“Twenty years ago, members of Vancouver’s LGBT community celebrated a milestone: for the first time in the history of the city’s Pride parade, the chief of police would participate with a contingent of uniformed officers.
WTF happened Vancouver? Already lost your past twenty years ago? How did I miss this? “At the time, it was heralded as a mark of progress — a sign of approval from one of society’s most conservative institutions.”
Like we need approval from one of societies most conservative institutions! That is a fact there, not many within this article?
We did Pride to be to be in the face of society (Loud and Proud) which wanted us to hide who were were. We risked social stigma, losing our jobs and, far too often some of our queer family got beaten for Marching. I’d watch Kops ignore violent threats near us and walk away during our first Pride March in Calgary! (LGBTQ folks in Winnipeg’s first Gay PRide offered paper bags to hide face’s with, and they were used, I was there)
Not to mention how Dale Quiring in the middle of the photo below, is known by many to have been verbally abusive to predominantly poor women in the DTES, and now he works for the gay community in the west end, where I am sure he enjoys partying with the boys. He wouldn’t be the first misogynist gay man! Look at the smirk on the face of the Seattle PD, Oh, Why is the Seattle PD in the photo? Anyways…
From left to right: Velvet Steele, who sits on VPD’s LGBTQ advisory panel; VPD’s diversity officer Const. Dale Quiring; and Seattle PD officer James Ritter. Over the past years, the VPD has implemented many programs and initiatives for the LGBT community. (Simon Charland-Faucher/CBC)
They speak about this 20 year old story video here “A mark of progress”, more like a mark of ignorance and privelege! Mostly by men I’d guess! How many women were on that Pride working collective that year? Were they all so ignorant, was it unanimous?
Try a 50 year old story! Do Your Homework Pride Vancouver, CBC and Kops!
“The Stonewall riots (also referred to as the Stonewall uprising or the Stonewall rebellion) were a series of spontaneous, violent demonstrations by members of the gay (LGBT) community[note 1] against a police raid that took place in the early morning hours of June 28, 1969, at the Stonewall Inn, located in the Greenwich Village neighborhood of Manhattan, New York City. They are widely considered to constitute the single most important event leading to the gay liberation movement and the modern fight for LGBT rights in the United States.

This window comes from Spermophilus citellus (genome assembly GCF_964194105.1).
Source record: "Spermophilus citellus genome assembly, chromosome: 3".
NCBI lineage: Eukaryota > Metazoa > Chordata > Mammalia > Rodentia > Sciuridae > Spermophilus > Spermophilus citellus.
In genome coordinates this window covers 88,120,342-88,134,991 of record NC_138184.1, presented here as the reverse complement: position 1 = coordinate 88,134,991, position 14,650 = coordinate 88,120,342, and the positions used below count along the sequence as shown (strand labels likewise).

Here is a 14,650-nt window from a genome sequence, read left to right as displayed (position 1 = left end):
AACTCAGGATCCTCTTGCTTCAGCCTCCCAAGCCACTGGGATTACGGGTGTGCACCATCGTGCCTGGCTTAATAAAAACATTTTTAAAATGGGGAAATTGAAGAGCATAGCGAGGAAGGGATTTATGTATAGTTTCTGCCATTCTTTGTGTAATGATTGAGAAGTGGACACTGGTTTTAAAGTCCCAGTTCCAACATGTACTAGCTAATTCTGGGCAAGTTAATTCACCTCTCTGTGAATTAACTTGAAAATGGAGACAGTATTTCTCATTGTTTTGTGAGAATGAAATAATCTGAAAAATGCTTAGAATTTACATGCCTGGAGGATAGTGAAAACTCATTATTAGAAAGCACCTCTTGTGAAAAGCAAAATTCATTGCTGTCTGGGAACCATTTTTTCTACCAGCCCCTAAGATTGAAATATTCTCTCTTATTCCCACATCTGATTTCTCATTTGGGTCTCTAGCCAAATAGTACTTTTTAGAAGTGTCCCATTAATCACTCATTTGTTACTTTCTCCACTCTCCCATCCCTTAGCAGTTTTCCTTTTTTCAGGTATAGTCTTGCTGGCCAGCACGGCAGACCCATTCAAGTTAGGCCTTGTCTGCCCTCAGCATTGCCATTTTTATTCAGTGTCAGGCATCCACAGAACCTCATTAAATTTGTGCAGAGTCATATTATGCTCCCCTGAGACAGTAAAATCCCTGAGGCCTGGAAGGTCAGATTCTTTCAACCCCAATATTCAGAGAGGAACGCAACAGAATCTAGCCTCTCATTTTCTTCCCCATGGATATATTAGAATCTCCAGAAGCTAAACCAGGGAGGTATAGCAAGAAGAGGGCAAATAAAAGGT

Gay Americans in the 1950s and 1960s faced an anti-gay legal system.[note 2] Early homophile groups in the U.S. sought to prove that gay people could be assimilated into society, and they favored non-confrontational education for homosexuals and heterosexuals alike. The last years of the 1960s, however, were very contentious, as many social/political movements were active, including the Civil Rights Movement, the counterculture of the 1960s, and the anti-Vietnam War movement. These influences, along with the liberal environment of Greenwich Village, served as catalysts for the Stonewall riots.
Very few establishments welcomed openly gay people in the 1950s and 1960s. Those that did were often bars, although bar owners and managers were rarely gay. At the time, the Stonewall Inn was owned by the Mafia. It catered to an assortment of patrons and was known to be popular among the poorest and most marginalized people in the gay community: drag queens, transgender people, effeminate young men, butch lesbians, male prostitutes, and homeless youth. Police raids on gay bars were routine in the 1960s, but officers quickly lost control of the situation at the Stonewall Inn. They attracted a crowd that was incited to riot. Tensions between New York City police and gay residents of Greenwich Village erupted into more protests the next evening, and again several nights later. Within weeks, Village residents quickly organized into activist groups to concentrate efforts on establishing places for gays and lesbians to be open about their sexual orientation without fear of being arrested.
After the Stonewall riots, gays and lesbians in New York City faced gender, race, class, and generational obstacles to becoming a cohesive community. Within six months, two gay activist organizations were formed in New York, concentrating on confrontational tactics, and three newspapers were established to promote rights for gays and lesbians. Within a few years, gay rights organizations were founded across the U.S. and the world. On June 28, 1970, the first gay pride marches took place in New York, Los Angeles, San Francisco and Chicago commemorating the anniversary of the riots.
[to get a sense of why things changed, think about how, at first we had poor who fought police, then, well, lets read]